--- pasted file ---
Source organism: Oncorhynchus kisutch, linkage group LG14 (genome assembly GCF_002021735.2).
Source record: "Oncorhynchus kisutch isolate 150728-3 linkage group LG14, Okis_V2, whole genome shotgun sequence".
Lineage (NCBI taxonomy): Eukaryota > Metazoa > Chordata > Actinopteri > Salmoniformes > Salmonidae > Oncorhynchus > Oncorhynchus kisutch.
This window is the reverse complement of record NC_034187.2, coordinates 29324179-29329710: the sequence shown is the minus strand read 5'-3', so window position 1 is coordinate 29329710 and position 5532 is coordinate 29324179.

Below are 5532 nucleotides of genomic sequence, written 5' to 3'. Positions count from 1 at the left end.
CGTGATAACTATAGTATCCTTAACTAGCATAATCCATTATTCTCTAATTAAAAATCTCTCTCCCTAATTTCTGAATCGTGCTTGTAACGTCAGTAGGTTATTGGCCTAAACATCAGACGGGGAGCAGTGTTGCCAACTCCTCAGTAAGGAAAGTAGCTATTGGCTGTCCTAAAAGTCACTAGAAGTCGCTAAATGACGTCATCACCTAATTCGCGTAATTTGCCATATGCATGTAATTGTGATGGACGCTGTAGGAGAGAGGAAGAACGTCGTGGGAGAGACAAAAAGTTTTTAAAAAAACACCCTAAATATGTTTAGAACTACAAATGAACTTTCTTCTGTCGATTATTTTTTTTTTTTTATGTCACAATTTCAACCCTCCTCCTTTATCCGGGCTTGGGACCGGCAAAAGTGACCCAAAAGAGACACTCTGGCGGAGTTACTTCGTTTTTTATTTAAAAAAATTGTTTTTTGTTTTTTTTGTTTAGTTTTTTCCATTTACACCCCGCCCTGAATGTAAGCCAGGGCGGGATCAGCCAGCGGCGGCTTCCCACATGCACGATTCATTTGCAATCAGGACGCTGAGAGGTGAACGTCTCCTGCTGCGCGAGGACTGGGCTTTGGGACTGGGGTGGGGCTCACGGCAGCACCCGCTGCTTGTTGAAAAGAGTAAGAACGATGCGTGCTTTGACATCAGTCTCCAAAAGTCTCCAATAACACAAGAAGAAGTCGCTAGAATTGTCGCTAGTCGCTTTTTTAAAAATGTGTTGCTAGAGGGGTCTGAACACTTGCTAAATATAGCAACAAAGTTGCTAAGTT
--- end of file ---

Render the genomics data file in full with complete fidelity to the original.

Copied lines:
Source organism: Oncorhynchus kisutch, linkage group LG14 (genome assembly GCF_002021735.2).
Source record: "Oncorhynchus kisutch isolate 150728-3 linkage group LG14, Okis_V2, whole genome shotgun sequence".
Lineage (NCBI taxonomy): Eukaryota > Metazoa > Chordata > Actinopteri > Salmoniformes > Salmonidae > Oncorhynchus > Oncorhynchus kisutch.
This window is the reverse complement of record NC_034187.2, coordinates 29324179-29329710: the sequence shown is the minus strand read 5'-3', so window position 1 is coordinate 29329710 and position 5532 is coordinate 29324179.

Below are 5532 nucleotides of genomic sequence, written 5' to 3'. Positions count from 1 at the left end.
CGTGATAACTATAGTATCCTTAACTAGCATAATCCATTATTCTCTAATTAAAAATCTCTCTCCCTAATTTCTGAATCGTGCTTGTAACGTCAGTAGGTTATTGGCCTAAACATCAGACGGGGAGCAGTGTTGCCAACTCCTCAGTAAGGAAAGTAGCTATTGGCTGTCCTAAAAGTCACTAGAAGTCGCTAAATGACGTCATCACCTAATTCGCGTAATTTGCCATATGCATGTAATTGTGATGGACGCTGTAGGAGAGAGGAAGAACGTCGTGGGAGAGACAAAAAGTTTTTAAAAAAACACCCTAAATATGTTTAGAACTACAAATGAACTTTCTTCTGTCGATTATTTTTTTTTTTTTATGTCACAATTTCAACCCTCCTCCTTTATCCGGGCTTGGGACCGGCAAAAGTGACCCAAAAGAGACACTCTGGCGGAGTTACTTCGTTTTTTATTTAAAAAAATTGTTTTTTGTTTTTTTTGTTTAGTTTTTTCCATTTACACCCCGCCCTGAATGTAAGCCAGGGCGGGATCAGCCAGCGGCGGCTTCCCACATGCACGATTCATTTGCAATCAGGACGCTGAGAGGTGAACGTCTCCTGCTGCGCGAGGACTGGGCTTTGGGACTGGGGTGGGGCTCACGGCAGCACCCGCTGCTTGTTGAAAAGAGTAAGAACGATGCGTGCTTTGACATCAGTCTCCAAAAGTCTCCAATAACACAAGAAGAAGTCGCTAGAATTGTCGCTAGTCGCTTTTTTAAAAATGTGTTGCTAGAGGGGTCTGAACACTTGCTAAATATAGCAACAAAGTTGCTAAGTT